COVID-19 spurs need for a boost in cyber hygiene

By Lokesh Ramamoorthi

COVID-19 spurs need for a boost in cyber hygiene

By Lokesh Ramamoorthi
A University of Miami cybersecurity lecturer provides a few tips to ensure a positive and safe computing experience.

This week, classes at the University of Miami began remotely after an extended spring break. In addition to the massive changes that COVID-19 has created, everyone must now adjust to learning and teaching online. In this moment, when everyone’s dependence on our digital infrastructure is higher than usual, we must approach digital tasks with an added level of cyber hygiene. These are practices that can help us have a safer digital experience. 

While self-quarantining can reduce the spread of biological pathogens, strong cyber hygiene and awareness of certain pitfalls will help stop malicious people and malware from adversely affecting our digital life, while also protecting our personal information. 

Everyone is connected to the internet during this quarantine period—whether it is because they are working from home, bored and need some entertainment, connecting with others, or getting news. Because of this, the internet is experiencing a high volume of simultaneous users for a limited bandwidth capacity. Bandwidth measures how much data can be sent over a specific connection in a certain amount of time, also commonly referred to as internet speed.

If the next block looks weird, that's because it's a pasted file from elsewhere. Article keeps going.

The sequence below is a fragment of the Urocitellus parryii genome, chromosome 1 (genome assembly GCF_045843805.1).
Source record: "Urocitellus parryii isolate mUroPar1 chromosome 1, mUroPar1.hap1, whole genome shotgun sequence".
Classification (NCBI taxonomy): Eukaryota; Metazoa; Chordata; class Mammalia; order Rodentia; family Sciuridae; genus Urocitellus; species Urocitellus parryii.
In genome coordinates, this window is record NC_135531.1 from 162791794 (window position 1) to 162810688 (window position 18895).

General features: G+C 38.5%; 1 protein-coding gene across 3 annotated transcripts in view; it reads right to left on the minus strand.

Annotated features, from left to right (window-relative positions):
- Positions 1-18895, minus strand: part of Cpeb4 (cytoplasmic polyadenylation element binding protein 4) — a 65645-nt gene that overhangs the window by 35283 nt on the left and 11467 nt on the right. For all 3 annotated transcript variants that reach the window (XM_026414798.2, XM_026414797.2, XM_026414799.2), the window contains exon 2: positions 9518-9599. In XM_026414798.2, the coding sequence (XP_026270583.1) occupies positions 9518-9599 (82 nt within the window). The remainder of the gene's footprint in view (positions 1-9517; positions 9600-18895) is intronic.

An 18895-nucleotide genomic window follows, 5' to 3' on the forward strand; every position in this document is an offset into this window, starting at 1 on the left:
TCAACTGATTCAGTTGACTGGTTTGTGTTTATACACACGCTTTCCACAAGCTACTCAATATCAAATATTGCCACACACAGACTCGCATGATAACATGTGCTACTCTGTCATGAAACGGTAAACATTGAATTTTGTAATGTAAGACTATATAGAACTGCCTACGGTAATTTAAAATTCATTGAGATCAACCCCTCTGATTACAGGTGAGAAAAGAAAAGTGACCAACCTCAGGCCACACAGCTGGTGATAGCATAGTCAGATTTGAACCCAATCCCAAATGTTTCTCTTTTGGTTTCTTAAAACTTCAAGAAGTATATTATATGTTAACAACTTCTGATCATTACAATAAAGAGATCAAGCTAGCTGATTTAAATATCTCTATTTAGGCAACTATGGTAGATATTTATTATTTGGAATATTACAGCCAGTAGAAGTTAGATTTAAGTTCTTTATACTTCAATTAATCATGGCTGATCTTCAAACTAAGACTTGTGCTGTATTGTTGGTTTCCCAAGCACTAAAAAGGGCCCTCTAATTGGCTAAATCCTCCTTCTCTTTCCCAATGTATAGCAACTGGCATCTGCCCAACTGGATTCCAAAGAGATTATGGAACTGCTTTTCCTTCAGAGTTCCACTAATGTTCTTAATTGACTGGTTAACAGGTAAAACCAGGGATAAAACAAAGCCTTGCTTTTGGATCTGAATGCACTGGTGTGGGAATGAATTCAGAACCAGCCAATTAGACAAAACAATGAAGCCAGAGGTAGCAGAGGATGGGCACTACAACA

To ensure a quality experience during online lecture sessions, students and faculty should: 

  • Download the required online collaboration software—such as Zoom—on your desktop computer and/or mobile devices, and get familiarized with the controls. 
  • If you have a slow internet connection during a lecture, disable video.
  • During class lecture hours, do not consume internet bandwidth by simultaneously running HD streaming video apps (such as Netflix, YouTube, or others), video chat, HD gaming, etc. 
  • Check your mobile phone for the apps that use background activities and background refreshing and disable them. Even if you are using your desktop or laptop computer, your mobile phones are also on your Wi-Fi network and background activities consume your internet bandwidth.
  • Set up your learning or teaching station (laptop, notepads, etc.) in a location where the Wi-Fi signal is strong, and background noise is at a minimum.
  • If you are still having a difficult time hearing the presenter during a session, request and use a dial-in option to connect to the lecture via phone. 
  • For assistance with these tools, contact the University of Miami's Information Technology (UMIT) Service Desk at (305) 284-6565 or help@miami.edu.
  • To increase your bandwidth, contact your internet service provider (Comcast, AT&T, ).
  • For home Wi-Fi FAQs and tips, click here.

To ensure your digital identity is safe while using online tools be sure to take heed of the following. 

Videoconferencing

  • In the settings tab (of Zoom), enable the "authenticate users" feature to ensure that illegitimate users cannot join the call/meeting.
  • Do not accept files through videoconferencing applications from unknown participants. Only some of the conferencing applications scan malicious files before transfer.